"She still goes to the same church as she did back then, St. Catherine's in Wayne. She was the girl I took to my junior prom."
Chances are, however, that they didn't play "Hatikvah" at that little get-together. But how did this all play out with Yisrael's parents?
"My mother actually came to my first conversion," says the man in black who bears no resemblance to either Will Smith or Tommy Lee Jones.
And his father? Not the most observant of Catholics, observes his son the Jew. "When I explained to him that I couldn't turn lights on on Shabbat," and that even the refrigerator light that would go on when the fridge opened was restricted, his father eyed him and opined, "Do you really think God cares that a light goes on when you open the refrigerator door?"
Where did that sudden chill come from?
But, then, how best to answer such an unorthodox question.
"When Joseph Lieberman was running for vice president of the United States," recalls Campbell, "I said to my father, 'See, he's observant, too.'
"And he turned to me and said, 'Do you think God cares that the light goes on when Joseph Lieberman opens the refrigerator door?' "
Got … guilt? "It's amazing how close Jewish families and Italian families are," relates Campbell of the guilt trips both take no matter how high the cost of gas.
Conversion was no hail Mary of a pass at redemption, no rush to judgment. But one thing he did learn from his former life is that confession is good for the soul, and he has one to make: "Rabbis," says Campbell, "are funnier than priests."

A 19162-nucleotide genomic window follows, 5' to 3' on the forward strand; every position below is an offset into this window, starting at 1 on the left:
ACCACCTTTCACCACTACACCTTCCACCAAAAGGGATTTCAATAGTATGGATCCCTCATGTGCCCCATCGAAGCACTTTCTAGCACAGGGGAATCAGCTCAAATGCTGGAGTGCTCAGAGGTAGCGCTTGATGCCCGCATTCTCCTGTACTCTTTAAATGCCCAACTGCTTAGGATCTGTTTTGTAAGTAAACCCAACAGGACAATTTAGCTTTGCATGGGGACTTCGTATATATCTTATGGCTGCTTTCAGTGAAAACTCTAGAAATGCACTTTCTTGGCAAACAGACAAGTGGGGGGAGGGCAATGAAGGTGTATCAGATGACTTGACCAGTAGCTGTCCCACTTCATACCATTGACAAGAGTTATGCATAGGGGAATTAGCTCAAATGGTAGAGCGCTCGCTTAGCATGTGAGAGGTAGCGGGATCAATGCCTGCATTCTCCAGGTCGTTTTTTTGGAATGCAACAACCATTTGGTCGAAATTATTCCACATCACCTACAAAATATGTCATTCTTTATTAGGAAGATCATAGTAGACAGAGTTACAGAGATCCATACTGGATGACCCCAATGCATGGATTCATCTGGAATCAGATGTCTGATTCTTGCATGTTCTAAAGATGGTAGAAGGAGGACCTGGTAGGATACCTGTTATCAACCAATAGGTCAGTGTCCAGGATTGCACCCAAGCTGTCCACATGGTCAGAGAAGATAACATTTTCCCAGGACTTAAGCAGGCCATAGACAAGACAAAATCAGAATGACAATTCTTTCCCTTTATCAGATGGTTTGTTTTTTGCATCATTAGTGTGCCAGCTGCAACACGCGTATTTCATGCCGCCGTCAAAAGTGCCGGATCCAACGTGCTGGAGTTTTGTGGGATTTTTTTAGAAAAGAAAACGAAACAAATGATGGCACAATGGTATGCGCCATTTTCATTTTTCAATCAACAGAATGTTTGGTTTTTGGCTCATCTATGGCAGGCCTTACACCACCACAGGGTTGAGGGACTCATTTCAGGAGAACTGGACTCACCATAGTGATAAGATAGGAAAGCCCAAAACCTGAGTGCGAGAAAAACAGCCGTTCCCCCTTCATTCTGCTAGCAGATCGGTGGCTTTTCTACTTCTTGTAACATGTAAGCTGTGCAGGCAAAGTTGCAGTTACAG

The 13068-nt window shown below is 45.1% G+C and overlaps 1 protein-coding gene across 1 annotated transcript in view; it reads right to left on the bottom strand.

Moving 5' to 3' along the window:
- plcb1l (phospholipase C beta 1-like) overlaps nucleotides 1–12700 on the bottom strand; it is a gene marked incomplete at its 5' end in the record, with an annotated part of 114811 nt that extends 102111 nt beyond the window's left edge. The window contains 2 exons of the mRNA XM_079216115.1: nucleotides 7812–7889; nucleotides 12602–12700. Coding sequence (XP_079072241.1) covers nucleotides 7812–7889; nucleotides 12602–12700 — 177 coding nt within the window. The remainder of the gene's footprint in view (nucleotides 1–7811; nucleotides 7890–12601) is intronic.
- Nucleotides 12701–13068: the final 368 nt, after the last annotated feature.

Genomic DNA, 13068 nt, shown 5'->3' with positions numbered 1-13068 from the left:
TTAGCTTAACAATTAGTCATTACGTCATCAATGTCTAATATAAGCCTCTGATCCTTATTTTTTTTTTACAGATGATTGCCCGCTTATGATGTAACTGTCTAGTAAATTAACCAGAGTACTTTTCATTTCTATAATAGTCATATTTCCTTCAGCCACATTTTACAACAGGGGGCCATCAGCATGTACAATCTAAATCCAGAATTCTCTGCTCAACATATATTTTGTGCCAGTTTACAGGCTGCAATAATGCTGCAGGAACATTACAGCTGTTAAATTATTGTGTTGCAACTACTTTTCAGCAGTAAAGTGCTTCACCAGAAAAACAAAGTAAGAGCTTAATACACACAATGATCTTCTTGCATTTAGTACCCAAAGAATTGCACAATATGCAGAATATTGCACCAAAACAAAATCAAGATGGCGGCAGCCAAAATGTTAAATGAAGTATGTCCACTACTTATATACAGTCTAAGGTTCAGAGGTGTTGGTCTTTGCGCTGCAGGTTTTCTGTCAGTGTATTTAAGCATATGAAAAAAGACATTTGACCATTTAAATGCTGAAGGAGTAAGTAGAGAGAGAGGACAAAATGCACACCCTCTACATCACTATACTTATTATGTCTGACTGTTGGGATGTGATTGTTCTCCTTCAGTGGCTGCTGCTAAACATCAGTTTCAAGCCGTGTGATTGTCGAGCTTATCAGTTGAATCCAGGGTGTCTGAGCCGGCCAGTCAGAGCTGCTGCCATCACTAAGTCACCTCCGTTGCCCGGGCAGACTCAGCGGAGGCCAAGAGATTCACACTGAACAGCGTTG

A rabbi, a priest walk into a bar … who sets the comedy bar higher?
"All Jews," says Campbell, "have at least five minutes of material in them."
The documentary has 48; the off-Broadway show much more, although "there are no dancing girls or tigers."
No Siegfried and … Freud?
No, he emphasizes, his theatrical event won't be the mea culpa of a convert. "And definitely there will be no re-enactments of my circumcision.
Cut to the bone: "That would just be foolish."
Not to mention squeamish. He's not married to the script yet, still tweaking it. But when it comes to marriage, Campbell is happily wed to Avital, a teacher of Talmud, with whom he shares a Jerusalem abode along with their three kids, including 5-year-old twins.
It is a second marriage: There was that first marriage, to an Egyptian Muslim.
"Had we stayed together, which we did not, she would have seen this," he says of his career, "as a development of what I was looking for."
Not that her Dad would look the other way. He weighed in this way: "He wanted me to convert to a Muslim. I said, now how would that look if I changed three religions in one year?"
Maybe Elijah never showed up at his seder because he didn't know if he had the right address? He can find him now in Center City and soon off-Broadway — but never on Shabbat, says the Melina Mercouri of the midrash.
"My career has come full circle," marvels the one-time student at the Circle in the Square Theater, just a few square blocks away from where he will be opening on Nov. 11.
"I'm hoping for a long run, but I don't see it as 'The Fantasticks,' " he kibitzes of the longest running show in New York annals.
Is he circumspect about the prospects for "Circumcise Me"? "It's my story" after all, he says of who else might be able to do the play.
But what happens if he's still off-Broadway and they decide on a road tour?
He ponders. "Maybe," muses Yisrael Campbell, "we can get Tom Cruise … ."